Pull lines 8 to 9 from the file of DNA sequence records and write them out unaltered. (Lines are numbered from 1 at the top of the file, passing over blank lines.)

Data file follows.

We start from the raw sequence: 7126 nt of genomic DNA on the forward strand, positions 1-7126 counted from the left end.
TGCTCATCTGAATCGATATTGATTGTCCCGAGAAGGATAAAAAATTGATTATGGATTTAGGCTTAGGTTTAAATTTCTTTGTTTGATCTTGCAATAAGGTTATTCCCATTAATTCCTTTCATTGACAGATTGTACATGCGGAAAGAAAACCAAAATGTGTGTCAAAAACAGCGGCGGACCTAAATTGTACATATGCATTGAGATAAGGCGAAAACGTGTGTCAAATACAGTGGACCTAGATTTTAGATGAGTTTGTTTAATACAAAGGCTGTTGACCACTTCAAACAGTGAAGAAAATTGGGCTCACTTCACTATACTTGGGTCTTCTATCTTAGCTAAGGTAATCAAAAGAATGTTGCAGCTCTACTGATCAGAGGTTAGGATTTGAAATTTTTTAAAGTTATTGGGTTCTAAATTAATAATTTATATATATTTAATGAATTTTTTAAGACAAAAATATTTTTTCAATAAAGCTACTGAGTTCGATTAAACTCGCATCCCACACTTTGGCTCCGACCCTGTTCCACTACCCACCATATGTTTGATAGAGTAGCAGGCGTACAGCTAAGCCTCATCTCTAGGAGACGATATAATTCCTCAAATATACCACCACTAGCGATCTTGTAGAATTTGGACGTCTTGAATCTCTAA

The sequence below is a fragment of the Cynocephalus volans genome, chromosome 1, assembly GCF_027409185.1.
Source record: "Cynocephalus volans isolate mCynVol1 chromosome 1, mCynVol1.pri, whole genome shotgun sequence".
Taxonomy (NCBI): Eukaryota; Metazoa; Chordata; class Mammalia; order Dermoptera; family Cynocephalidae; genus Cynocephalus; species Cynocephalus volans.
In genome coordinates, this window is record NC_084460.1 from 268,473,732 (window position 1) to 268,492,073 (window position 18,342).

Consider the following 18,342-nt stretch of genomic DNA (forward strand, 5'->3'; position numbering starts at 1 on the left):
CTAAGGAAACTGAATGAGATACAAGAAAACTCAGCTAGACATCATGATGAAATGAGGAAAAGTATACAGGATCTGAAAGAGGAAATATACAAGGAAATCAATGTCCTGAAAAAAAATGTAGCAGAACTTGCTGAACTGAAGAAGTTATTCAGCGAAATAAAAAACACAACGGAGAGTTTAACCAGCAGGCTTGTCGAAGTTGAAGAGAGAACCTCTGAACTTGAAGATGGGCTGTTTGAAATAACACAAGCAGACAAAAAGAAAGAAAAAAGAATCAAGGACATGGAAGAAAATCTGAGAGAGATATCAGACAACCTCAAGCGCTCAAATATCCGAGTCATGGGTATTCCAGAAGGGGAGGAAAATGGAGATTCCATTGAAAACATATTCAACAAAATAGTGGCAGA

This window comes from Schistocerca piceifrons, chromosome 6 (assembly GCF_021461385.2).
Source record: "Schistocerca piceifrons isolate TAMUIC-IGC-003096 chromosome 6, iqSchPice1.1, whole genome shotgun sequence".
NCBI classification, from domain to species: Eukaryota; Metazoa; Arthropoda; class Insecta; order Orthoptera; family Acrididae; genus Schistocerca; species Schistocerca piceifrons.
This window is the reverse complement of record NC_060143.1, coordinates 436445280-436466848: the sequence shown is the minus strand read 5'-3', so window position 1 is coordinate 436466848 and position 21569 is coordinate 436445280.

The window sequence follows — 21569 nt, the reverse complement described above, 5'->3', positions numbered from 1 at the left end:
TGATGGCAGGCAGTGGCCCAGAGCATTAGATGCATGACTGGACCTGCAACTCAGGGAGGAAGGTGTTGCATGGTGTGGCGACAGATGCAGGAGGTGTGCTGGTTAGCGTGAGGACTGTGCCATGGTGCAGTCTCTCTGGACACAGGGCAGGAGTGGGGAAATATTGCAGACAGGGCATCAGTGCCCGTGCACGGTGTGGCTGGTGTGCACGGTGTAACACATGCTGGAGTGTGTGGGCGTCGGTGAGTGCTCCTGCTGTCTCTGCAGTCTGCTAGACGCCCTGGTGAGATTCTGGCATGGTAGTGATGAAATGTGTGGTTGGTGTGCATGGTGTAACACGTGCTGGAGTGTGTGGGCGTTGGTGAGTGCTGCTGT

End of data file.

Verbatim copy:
CTAAGGAAACTGAATGAGATACAAGAAAACTCAGCTAGACATCATGATGAAATGAGGAAAAGTATACAGGATCTGAAAGAGGAAATATACAAGGAAATCAATGTCCTGAAAAAAAATGTAGCAGAACTTGCTGAACTGAAGAAGTTATTCAGCGAAATAAAAAACACAACGGAGAGTTTAACCAGCAGGCTTGTCGAAGTTGAAGAGAGAACCTCTGAACTTGAAGATGGGCTGTTTGAAATAACACAAGCAGACAAAAAGAAAGAAAAAAGAATCAAGGACATGGAAGAAAATCTGAGAGAGATATCAGACAACCTCAAGCGCTCAAATATCCGAGTCATGGGTATTCCAGAAGGGGAGGAAAATGGAGATTCCATTGAAAACATATTCAACAAAATAGTGGCAGA

This window comes from Schistocerca piceifrons, chromosome 6 (assembly GCF_021461385.2).